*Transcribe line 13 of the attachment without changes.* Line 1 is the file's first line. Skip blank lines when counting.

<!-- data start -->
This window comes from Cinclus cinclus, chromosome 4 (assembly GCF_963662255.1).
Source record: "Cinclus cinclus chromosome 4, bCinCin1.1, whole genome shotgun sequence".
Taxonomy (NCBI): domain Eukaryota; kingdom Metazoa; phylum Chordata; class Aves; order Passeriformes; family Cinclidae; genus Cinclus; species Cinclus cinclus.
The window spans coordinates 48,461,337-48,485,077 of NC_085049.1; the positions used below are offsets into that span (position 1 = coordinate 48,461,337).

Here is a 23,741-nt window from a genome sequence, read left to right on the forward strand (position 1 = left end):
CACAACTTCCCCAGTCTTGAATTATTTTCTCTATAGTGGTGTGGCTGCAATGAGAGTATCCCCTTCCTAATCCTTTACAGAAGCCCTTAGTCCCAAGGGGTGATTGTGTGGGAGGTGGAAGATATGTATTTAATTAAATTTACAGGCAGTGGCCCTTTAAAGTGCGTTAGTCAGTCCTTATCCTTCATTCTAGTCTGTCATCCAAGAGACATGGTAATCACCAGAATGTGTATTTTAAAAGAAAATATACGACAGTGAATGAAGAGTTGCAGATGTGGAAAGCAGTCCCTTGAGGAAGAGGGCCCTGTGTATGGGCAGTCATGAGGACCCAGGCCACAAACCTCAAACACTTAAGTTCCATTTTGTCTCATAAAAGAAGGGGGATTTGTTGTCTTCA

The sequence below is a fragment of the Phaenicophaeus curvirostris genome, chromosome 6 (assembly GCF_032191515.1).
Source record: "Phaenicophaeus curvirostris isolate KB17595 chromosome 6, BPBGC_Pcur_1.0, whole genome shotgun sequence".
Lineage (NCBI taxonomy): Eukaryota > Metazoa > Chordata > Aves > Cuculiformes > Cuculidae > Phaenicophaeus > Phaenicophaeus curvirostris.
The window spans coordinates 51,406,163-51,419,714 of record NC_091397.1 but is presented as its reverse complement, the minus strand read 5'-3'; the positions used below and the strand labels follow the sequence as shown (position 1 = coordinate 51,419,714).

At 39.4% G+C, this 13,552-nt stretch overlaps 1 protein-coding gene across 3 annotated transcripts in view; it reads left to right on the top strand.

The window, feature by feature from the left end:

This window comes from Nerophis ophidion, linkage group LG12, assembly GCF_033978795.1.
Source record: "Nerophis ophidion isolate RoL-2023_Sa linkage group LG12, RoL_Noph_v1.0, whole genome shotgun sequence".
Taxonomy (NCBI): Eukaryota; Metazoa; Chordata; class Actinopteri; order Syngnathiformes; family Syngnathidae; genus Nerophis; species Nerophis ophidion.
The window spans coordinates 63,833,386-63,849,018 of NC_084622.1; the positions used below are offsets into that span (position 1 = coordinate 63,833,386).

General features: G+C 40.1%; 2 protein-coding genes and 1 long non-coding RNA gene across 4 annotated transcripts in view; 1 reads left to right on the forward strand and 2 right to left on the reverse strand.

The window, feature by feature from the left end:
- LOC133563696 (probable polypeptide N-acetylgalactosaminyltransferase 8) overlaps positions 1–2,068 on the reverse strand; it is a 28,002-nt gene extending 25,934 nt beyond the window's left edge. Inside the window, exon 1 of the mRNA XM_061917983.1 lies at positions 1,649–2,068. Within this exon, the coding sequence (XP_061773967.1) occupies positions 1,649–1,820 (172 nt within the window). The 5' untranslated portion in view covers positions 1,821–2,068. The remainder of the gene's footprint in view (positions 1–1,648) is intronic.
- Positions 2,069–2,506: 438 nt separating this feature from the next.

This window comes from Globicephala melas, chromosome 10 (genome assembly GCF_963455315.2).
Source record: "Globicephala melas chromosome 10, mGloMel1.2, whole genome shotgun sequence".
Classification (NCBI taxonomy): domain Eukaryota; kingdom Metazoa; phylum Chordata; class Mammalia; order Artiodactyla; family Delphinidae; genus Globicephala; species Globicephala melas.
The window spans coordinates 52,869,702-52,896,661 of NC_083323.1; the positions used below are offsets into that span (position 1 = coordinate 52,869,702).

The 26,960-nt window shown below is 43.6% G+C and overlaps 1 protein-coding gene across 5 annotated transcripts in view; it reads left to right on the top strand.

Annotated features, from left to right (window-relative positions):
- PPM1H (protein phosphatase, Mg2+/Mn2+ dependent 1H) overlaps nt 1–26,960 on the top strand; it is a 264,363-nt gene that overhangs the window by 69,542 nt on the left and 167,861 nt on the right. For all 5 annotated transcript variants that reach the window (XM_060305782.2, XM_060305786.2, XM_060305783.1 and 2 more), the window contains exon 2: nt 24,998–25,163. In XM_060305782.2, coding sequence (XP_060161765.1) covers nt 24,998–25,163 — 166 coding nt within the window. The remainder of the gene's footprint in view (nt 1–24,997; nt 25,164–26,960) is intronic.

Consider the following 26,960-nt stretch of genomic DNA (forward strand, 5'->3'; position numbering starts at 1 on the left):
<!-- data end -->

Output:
This window comes from Nerophis ophidion, linkage group LG12, assembly GCF_033978795.1.